Proof of Work During its first year of operation, the ALQO network will rely on a Proof of Work consensus algorithm. As mentioned previously, Proof of Work is the process by which miners, individuals who dedicate their computational resources to solve difficult mathematical challenges, prove that they have done the necessary work required by the network to validate blocks, which are data containers for a large list of new transactions. It is referred to as a consensus algorithm because a majority of overall mining processing power is needed in order to enforce any new protocol update proposal. To motivate miners to participate in the mining process and cover their costs, the first miner to find a new block is compensated for their efforts. This introduces an element of economic competition between miners and prevents the network from being attacked as attacks become too costly and thus, economically unviable. As ALQO uses the ASIC-resistant Quark Algorithm [3] previously mentioned, any party can participate in the mining process regardless of their device type and hardware capabilities, which prevents the concentration and centralization of decision-making power in the hands of the few and enables a true democratic process. ALQO's block time is set at 60 seconds, meaning the network aims for blocks to be created every 60 seconds. This aim is facilitated by what is known as a difficulty retargeting algorithm, which increases or decreases the difficulty of finding a block in proportion to the total hashing rate (processing power) being contributed to the network. If, for example, the hashing rate suddenly doubles, the difficulty will increase to ensure that blocks are not recovered every 30 seconds and vice versa. This is of extreme importance as we have witnessed the danger of a frozen blockchain with Bitcoin, whose retargeting algorithm adjusts every 2016 blocks, or every 14 days at 10 minutes per blocks. This means that if mining power suddenly drops (due to lowered mining profitability for instance), it will take the network two weeks to lower the difficulty accordingly, during which time the blockchain could grind to a halt. To prevent this from happening, ALQO's algorithm adjusts the difficulty level every block, or every 60 seconds. 10 Main Influence : Dashpay [2]

Proof of Work As we have seen, the risks of high inflation and its devaluing implications on national currencies, ALQO attempts to reverse this trend by offering an ever-decreasing emission rate, which ensures it remains a disinflationary currency in nature. This was designed to preserve and protect ALQO's innate coin value. Please refer to the table below to see ALQO's coin emission schedule per stage (or Epoch); the distribution of miners rewards vs. masternode operator rewards are listed next to each stag. Reward Allocation or PoW Block Rewards (starting on November 10th, 2017): Block 2 – 86400 200 ALQO Masternodes 20% / Miners 80% Block 86401 – 151200 150 ALQO Masternodes 25% / Miners 75% Block 151201 – 302400 125 ALQO Masternodes 30% / Miners 70% Block 302401 – 345600 100 ALQO Masternodes 35% / Miners 65% Block 345601 – 388800 75 ALQO Masternodes 40% / Miners 60% Block 388801 - 475200 50 ALQO Masternodes 40% / Miners 60% On Block 1 (Genesis Block), 100,001 ALQO were created in order to set up 10 masternodes and support and stabilize the ALQO network (at 10,000 ALQO per node collateral). These are scheduled to be burned later in 2018 and will not be used in any other way. Lastly, block maturity is defined as the minimum age of a block, in terms of blocks rather than standard time units, before it is safely considered to be part of the chain. The logic behind this is that since each block validates all of its predecessors, the more blocks are added on top of a block, the more valid and safe for consideration it becomes. The standard block maturity for Bitcoin is 101 blocks. While ALQO's block maturity is set at 111 blocks, given ALQO's far quicker block time at 1 minute, a block can be considered mature in under 2 hours, giving the network a very solid foundation for security references. 11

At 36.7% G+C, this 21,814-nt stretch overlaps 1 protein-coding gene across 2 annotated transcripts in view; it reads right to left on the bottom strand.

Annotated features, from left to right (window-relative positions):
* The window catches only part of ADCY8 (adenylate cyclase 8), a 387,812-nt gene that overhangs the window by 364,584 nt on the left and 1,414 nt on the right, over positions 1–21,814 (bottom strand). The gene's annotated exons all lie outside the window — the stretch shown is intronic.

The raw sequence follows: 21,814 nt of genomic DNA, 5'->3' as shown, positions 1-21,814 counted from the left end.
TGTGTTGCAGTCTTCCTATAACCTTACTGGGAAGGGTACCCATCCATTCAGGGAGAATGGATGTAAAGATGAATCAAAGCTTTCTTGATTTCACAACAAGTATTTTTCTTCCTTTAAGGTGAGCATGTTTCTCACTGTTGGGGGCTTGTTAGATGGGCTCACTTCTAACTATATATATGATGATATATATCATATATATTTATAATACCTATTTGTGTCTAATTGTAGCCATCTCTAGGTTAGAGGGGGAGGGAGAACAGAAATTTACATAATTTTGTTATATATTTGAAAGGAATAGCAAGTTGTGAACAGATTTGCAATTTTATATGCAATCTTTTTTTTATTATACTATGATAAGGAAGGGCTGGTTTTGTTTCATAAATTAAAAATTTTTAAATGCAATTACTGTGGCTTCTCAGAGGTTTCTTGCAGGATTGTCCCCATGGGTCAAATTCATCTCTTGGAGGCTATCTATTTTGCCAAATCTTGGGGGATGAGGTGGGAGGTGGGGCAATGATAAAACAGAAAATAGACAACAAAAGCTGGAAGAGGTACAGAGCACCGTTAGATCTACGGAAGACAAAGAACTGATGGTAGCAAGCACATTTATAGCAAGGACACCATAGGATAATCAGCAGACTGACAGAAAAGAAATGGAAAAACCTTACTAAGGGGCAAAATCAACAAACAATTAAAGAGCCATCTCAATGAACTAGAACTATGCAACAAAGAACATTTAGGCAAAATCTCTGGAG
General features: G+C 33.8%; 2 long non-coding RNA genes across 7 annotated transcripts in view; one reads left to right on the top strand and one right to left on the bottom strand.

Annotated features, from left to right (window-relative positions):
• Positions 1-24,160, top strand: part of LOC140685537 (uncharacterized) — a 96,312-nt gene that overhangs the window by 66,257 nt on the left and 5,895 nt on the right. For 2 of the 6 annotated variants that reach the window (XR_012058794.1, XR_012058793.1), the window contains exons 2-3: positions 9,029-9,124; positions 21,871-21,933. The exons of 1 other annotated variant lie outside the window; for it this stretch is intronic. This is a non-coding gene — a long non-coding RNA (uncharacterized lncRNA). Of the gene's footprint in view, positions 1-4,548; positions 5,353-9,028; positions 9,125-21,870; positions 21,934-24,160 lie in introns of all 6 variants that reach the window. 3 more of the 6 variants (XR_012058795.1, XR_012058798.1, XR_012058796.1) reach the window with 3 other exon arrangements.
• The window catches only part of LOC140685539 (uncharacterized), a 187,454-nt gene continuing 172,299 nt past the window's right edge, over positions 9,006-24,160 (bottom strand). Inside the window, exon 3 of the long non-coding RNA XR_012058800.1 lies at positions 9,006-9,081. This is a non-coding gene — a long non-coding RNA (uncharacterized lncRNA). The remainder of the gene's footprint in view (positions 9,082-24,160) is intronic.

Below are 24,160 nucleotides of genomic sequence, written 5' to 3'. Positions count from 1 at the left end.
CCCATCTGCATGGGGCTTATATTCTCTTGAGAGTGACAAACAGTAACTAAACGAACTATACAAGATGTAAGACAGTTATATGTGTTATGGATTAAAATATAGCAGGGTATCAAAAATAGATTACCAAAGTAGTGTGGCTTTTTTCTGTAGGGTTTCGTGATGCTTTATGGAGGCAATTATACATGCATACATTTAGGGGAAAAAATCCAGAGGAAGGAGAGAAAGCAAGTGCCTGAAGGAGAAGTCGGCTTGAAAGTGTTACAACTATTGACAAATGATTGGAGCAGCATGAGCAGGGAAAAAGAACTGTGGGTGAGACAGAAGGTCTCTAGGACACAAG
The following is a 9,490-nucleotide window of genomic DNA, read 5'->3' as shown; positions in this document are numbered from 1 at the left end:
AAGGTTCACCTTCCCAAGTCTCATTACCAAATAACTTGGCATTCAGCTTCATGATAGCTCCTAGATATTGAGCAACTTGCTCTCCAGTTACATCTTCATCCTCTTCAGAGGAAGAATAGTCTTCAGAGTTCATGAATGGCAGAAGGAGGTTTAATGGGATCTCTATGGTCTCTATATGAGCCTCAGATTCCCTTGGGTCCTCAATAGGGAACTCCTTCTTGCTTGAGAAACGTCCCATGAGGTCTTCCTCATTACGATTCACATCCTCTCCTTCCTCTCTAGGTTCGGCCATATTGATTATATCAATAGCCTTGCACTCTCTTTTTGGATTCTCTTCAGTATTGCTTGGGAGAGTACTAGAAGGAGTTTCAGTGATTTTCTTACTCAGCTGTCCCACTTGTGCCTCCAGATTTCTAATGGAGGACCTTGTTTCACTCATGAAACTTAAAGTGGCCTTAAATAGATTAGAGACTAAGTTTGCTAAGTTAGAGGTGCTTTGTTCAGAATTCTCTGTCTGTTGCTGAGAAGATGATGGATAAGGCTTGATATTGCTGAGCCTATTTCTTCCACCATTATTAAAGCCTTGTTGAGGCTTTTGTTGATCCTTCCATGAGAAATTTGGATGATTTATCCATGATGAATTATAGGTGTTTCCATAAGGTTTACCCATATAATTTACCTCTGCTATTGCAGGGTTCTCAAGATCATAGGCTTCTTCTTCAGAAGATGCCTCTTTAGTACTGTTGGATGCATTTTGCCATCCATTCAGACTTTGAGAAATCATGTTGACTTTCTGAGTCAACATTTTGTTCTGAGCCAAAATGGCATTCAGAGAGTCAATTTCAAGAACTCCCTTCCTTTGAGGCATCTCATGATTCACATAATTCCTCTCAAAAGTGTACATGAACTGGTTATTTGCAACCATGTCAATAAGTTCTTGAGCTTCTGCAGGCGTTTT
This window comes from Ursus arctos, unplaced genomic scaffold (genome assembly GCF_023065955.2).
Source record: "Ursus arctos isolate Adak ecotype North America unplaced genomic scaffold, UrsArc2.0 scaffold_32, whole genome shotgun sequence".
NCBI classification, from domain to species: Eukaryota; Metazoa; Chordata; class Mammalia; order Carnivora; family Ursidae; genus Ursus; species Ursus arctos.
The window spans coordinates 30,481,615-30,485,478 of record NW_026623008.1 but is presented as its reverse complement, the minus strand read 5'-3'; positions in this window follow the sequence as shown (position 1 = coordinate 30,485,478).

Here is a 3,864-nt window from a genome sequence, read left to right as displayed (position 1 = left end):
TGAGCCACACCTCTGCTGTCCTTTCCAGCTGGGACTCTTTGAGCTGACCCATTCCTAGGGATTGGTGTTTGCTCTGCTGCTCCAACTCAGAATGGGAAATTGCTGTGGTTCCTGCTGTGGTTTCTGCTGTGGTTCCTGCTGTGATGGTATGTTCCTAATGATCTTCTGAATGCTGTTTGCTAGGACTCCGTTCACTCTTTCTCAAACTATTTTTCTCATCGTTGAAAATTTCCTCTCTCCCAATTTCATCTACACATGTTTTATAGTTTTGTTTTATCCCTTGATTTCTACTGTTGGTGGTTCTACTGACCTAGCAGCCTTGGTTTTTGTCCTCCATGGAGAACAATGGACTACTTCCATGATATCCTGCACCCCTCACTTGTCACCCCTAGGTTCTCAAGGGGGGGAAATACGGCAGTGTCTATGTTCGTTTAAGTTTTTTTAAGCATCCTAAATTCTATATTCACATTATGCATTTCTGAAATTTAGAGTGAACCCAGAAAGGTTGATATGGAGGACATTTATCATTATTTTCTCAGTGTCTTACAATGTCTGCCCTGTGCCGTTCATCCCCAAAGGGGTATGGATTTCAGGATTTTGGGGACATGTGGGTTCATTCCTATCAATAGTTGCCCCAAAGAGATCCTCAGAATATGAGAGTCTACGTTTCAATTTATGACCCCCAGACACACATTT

Proof of Work int64_t _nTargetTimespan = CountBlocks * Params().TargetSpacing(); if (nActualTimespan < _nTargetTimespan / 3) nActualTimespan = _nTargetTimespan / 3; if (nActualTimespan > _nTargetTimespan * 3) nActualTimespan = _nTargetTimespan * 3; // Retarget bnNew *= nActualTimespan; bnNew /= _nTargetTimespan; 12